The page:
Dave Molinari on the Penguins: An accounting of the club's unrestricted free agents


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It is, in some ways, a perfect confluence of supply and demand.

One team is all but officially out of playoff contention but has an established, productive player who's about to become an unrestricted free agent and does not want to lose him for no return.

Another club --- or, more often, several of them --- believes it is that very player away from making a serious run at some objective, whether it's a playoff spot or a Stanley Cup, and is willing to pay a generous, sometimes ridiculous, price to get him.

That's what happened at the trade deadline a year ago, when Nashville (Peter Forsberg), Atlanta (Keith Tkachuk) and the New York Islanders (Ryan Smyth) gave away significant pieces of their future for short-term help. (Which wasn't enough to get any past the first round, by the way.)

And history might well repeat before Tuesday's deadline, based on the rampant speculation that has swirled around Mats Sundin, Marian Hossa and Vaclav Prospal in recent weeks.

The Penguins don't figure to be in the running for such players -- general manager Ray Shero seems more interested in adding players to his major-league roster than in losing anyone off it -- but they do have some of their own unrestricted-free-agents-to-be.

Some would be sure to attract interest if they were made available; others couldn't make it onto the radar if they wore suits made of sheet metal. A look at the pros and cons of including those players in trade negotiations:

Kris Beech

Pros: Any return on a player claimed off waivers would have to be considered a plus.

Cons: There probably isn't much demand for guys who have been on four teams this season. Especially ones with a broken wrist.

Ty Conklin

Pros: Has there been a more consistent goaltender in the NHL during the past two-plus months? If the idea is to move a guy when his value is at its peak, this would seem to be the ideal time to deal Conklin.

Cons: What exactly would the Penguins do for a go-to goalie if Conklin is traded and Marc-Andre Fleury aggravates his high ankle sprain, which hardly is out of the question? And, Conklin's recent brilliance aside, it's hardly a given that a 31-year-old will hold on to his newly claimed place among the game's top performers at his position, which might limit what teams would be willing to give up.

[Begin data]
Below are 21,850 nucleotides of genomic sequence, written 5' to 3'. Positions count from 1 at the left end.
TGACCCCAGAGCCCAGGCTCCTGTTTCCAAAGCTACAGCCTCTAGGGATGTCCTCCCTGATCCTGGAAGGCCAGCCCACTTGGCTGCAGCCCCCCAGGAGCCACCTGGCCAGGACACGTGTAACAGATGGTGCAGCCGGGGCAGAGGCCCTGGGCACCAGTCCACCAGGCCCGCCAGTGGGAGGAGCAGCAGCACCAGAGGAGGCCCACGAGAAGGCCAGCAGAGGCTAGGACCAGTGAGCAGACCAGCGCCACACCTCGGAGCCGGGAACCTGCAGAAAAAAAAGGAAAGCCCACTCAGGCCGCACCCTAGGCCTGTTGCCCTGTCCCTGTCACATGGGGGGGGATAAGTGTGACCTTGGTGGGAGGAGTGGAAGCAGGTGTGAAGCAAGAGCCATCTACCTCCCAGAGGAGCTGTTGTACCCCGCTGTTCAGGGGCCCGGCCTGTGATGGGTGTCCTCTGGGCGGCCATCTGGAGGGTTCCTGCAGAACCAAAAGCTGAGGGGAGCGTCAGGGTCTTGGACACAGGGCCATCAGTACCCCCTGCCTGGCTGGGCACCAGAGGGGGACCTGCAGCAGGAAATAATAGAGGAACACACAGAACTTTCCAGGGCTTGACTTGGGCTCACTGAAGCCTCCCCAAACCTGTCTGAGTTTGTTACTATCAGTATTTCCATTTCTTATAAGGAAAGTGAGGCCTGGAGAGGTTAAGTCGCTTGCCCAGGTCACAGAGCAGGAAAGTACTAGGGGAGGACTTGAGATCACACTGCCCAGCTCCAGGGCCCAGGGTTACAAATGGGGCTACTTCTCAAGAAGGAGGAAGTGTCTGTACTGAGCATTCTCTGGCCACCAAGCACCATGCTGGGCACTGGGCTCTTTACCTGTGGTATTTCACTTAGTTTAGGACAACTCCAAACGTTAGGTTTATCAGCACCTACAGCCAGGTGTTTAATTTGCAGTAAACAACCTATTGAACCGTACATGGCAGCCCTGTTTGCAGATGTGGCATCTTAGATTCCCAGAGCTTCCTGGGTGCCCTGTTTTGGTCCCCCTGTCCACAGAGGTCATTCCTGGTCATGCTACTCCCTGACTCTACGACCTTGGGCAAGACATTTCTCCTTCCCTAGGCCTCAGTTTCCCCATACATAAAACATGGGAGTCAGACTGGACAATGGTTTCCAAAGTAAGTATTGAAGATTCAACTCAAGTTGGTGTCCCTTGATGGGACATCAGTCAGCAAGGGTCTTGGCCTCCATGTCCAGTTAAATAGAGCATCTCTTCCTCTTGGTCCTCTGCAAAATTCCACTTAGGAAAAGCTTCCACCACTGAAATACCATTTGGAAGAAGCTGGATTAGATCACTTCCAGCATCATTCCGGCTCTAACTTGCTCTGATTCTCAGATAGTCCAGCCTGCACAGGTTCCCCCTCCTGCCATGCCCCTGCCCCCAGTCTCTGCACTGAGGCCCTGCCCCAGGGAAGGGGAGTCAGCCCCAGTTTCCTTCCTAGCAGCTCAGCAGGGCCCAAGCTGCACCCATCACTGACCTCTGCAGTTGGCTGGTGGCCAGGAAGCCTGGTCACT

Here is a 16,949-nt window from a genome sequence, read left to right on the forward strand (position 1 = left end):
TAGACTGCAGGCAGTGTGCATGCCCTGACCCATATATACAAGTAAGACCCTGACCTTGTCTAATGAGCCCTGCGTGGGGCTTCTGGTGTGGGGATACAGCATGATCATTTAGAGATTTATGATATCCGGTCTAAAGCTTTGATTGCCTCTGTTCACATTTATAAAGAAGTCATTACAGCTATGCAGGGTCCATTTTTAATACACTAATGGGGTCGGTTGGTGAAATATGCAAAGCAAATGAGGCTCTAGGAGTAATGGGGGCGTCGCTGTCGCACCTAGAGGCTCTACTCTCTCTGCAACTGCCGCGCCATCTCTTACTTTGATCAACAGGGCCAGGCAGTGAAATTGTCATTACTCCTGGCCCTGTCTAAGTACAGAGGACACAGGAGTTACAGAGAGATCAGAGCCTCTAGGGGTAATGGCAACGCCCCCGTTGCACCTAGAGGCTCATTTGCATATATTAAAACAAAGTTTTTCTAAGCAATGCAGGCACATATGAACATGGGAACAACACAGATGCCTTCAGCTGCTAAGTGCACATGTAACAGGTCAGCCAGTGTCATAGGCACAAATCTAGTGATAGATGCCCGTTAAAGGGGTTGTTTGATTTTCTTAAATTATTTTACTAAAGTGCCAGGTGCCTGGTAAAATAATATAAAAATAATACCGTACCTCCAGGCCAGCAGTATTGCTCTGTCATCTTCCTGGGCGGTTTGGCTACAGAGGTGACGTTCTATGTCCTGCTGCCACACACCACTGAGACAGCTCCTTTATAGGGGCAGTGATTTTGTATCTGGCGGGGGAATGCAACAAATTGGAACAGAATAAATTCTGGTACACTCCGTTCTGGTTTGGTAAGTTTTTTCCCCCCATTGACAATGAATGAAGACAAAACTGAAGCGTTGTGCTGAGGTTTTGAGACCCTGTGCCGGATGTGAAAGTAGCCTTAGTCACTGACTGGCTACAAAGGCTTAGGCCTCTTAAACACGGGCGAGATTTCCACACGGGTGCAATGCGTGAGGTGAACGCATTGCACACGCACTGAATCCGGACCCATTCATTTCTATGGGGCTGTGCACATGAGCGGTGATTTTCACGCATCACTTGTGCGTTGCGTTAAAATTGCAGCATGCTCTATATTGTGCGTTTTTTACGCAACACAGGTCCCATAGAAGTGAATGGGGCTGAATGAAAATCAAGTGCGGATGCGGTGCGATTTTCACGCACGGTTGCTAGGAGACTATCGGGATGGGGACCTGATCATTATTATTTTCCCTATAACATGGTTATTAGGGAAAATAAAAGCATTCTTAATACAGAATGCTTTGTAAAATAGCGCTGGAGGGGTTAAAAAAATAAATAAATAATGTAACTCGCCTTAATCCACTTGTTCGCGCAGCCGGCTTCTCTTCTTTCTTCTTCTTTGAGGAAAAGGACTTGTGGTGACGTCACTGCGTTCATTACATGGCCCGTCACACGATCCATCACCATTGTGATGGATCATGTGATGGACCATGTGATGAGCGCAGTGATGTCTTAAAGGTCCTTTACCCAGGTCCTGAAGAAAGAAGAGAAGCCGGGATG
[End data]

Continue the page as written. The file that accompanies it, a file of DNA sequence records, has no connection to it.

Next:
Mark Eaton

Pros: The Penguins have proven they can get by without him, although Eaton is an excellent partner for Sergei Gonchar.

Cons: Even a low-wattage GM should realize that a guy who won't play again until next season won't be much help in the stretch drive and playoffs.

Adam Hall

Pros: He can play all three forward positions, kills penalties and is a right-handed shot who's a decent faceoff man.

Cons: A non-factor, offensively, before hurting his groin more than a month ago. All teams need blue-collar forwards but rarely pay much to get them.

Georges Laraque

Pros: There's always a healthy market for an elite heavyweight, especially one with decent skills.

Cons: Would the Penguins really want to go into a playoff series against Philadelphia, or any number of other clubs, after removing Laraque from their depth chart?

Ryan Malone

Pros: He's playing the best, most consistent hockey of his career, and a top-six forward who has size and skill and skates well would bring a hefty return, because there aren't many clubs that couldn't use such a guy.

Cons: As noted above, he's playing the best, most consistent hockey of his career, and the Penguins are one of those clubs that should be interested in adding such a player, not losing one. Plus, Malone's local ties should enhance their chances of re-signing him in the offseason.

Brooks Orpik

Pros: Orpik clearly is not one of coach Michel Therrien's favorites and it's hard to imagine that he'll be eager to re-sign here if the current staff remains in place. Plus, Shero probably wouldn't have to look hard to find a club willing to make a generous offer for a defenseman who can hit the way Orpik does.

Cons: The Penguins have a few defensemen who make Gandhi seem downright nasty. Take Orpik out of the mix, and much of the hitting their defense does for the balance of the season will qualify as incidental contact.

Gary Roberts

Pros: After seeing what he did for the Penguins -- and what they did for him -- following his acquisition at the deadline last year, a lot of teams have to believe his toughness and intangibles would be nice additions, even though he's still recovering from a broken leg.

Cons: A guy such as Roberts is most valuable in the playoffs, because of the impact (literally) he can have on the course of a series, so why discard him when the stretch drive is just starting?

Jarkko Ruutu

Pros: Teams love to employ antagonists almost as much as they hate to play against them, and Ruutu can be about as annoying as they come. Make it known that he's available, and Shero's phone will start to ring.

Cons: Ruutu's effectiveness has risen in tandem with his ice time as the season has moved along, and he's an underrated ingredient in the Penguins' locker-room chemistry.



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